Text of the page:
The problem with the Asian GPs is they become like friends of the family. Now when you're going to the GP, it's better for him to be like a professional person, because they've known some of these older people, you know, maybe 30-odd years and he's seen them grow. And sometimes they have the attitude “oh well, it's age, old age has caught up to you”. The doctor just says “oh look after him”, and all that, you know, and not really referring them on to the hospital to be diagnosed properly’.

(Community leader 3, male, Pakistani)

I could imagine like my family doctor when I was back at home if I went in and said something like that to him he'd probably laugh me out of the door, you know, so I think some of it's like the fear of what people will think… A friend knew someone who had been diagnosed by another GP so I signed up with that practice’.

(Patient 5, male, Indian)

Patients and health professionals also described how BME patients were often unaware of CFS/ME and would not seek further support from primary care if they are told that there was nothing physically wrong with them:

If somebody has got a lot of respect for the medical profession and they say there's nothing wrong with you… you just take that as, there's nothing wrong with you. It's so intangible… It takes a lot of doctor-bothering [as well], and that's not something which I enjoy doing… Maybe there's a sense of pride in certain communities because… it does feel like you're whingeing’.

(Patient 4, female, Other White)

I think it's a diagnosis that you fish for and people push for… [BME people] don't come back and see us… It is a problem but they just carry on. We don't really have [BME] people pushing us to make diagnoses of chronic fatigue, so it doesn't really happen that often… It's not to do with, “I have chronic fatigue syndrome”…That's not where they're at… [The white population], they know about the diagnosis, they may well ask for it’.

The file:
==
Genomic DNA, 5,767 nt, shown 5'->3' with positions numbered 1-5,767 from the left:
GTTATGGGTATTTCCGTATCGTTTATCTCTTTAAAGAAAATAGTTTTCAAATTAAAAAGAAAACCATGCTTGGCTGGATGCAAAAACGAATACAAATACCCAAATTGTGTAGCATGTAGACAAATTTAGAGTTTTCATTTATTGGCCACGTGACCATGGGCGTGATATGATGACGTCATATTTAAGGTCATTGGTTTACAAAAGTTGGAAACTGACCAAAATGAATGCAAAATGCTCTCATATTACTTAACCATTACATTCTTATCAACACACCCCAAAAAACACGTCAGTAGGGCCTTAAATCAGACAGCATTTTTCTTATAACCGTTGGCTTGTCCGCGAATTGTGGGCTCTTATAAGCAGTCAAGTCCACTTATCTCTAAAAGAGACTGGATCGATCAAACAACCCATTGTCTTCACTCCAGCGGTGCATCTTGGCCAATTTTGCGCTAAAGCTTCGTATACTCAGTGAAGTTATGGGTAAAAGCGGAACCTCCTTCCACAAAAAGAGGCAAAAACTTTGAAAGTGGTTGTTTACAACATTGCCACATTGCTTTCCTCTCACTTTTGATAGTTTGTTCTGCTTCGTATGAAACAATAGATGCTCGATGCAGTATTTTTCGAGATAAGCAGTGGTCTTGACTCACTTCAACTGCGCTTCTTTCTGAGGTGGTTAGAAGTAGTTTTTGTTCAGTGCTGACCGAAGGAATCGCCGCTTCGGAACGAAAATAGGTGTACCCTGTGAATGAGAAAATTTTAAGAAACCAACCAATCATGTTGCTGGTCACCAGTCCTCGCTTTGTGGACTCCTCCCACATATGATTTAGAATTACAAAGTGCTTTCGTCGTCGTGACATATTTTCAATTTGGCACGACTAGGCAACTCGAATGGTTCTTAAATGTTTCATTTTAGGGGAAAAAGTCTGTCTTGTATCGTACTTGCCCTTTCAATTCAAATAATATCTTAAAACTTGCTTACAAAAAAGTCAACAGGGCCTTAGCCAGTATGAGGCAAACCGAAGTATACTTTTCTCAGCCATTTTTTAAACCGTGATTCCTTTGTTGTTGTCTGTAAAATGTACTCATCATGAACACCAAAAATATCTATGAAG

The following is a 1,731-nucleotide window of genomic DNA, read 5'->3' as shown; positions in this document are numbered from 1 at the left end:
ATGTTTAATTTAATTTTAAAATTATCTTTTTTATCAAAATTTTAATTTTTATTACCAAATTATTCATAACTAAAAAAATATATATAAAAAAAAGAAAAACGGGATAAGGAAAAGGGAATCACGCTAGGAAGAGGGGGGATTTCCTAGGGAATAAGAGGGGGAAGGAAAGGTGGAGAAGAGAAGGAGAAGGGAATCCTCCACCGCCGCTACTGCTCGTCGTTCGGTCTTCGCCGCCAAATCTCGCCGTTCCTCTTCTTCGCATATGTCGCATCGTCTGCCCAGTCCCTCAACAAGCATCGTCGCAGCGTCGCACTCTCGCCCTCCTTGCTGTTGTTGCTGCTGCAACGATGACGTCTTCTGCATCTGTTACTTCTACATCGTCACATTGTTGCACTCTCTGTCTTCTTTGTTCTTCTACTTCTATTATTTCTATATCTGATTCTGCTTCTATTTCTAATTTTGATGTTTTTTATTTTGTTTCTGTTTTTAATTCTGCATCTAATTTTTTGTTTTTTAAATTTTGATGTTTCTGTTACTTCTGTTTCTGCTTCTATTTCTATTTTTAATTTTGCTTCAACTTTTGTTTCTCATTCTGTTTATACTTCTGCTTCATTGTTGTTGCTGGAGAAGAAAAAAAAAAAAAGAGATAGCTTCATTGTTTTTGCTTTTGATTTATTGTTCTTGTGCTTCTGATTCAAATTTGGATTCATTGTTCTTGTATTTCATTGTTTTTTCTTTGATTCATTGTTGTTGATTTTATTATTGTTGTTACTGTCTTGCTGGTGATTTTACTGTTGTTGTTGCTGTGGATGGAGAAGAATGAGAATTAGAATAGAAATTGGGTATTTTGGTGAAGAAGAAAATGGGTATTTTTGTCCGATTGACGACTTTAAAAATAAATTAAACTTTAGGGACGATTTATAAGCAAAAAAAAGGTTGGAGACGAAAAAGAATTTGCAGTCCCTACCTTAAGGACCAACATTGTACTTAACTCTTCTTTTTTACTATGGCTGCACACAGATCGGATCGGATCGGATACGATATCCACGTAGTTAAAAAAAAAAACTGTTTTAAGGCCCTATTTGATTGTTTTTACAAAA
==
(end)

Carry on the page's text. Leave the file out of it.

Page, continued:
(GP4, female, White British)

The high turnover of GPs in the inner city practices that may provide care for people in BME communities was cited as a reason why some people may not receive a diagnosis of CFS/ME. Patients believed that a lack of continuity meant that they were unable to build a long-term relationship with their health professional and GPs were unable to take the holistic approach considered necessary for the diagnosis of CFS/ME to be made:

…in a city, GPs, they change so much. I mean I think we've had about four years of locum GPs and there becomes a point at which even the patient becomes despondent, whereby you're thinking how much of my soul do I have to give before I get a service? Any good relationship… is also about consistency. And if that continues to change there becomes a point at which the information only becomes partial; there's not always a full picture… It's almost like a conveyor belt of symptom spotting… you can go to your doctor and say I'm tired all the time. He's going to tell me maybe you need to lose some weight or you need to eat better or exercise, and then he's gone. And there's nothing else about me that he's looking at’.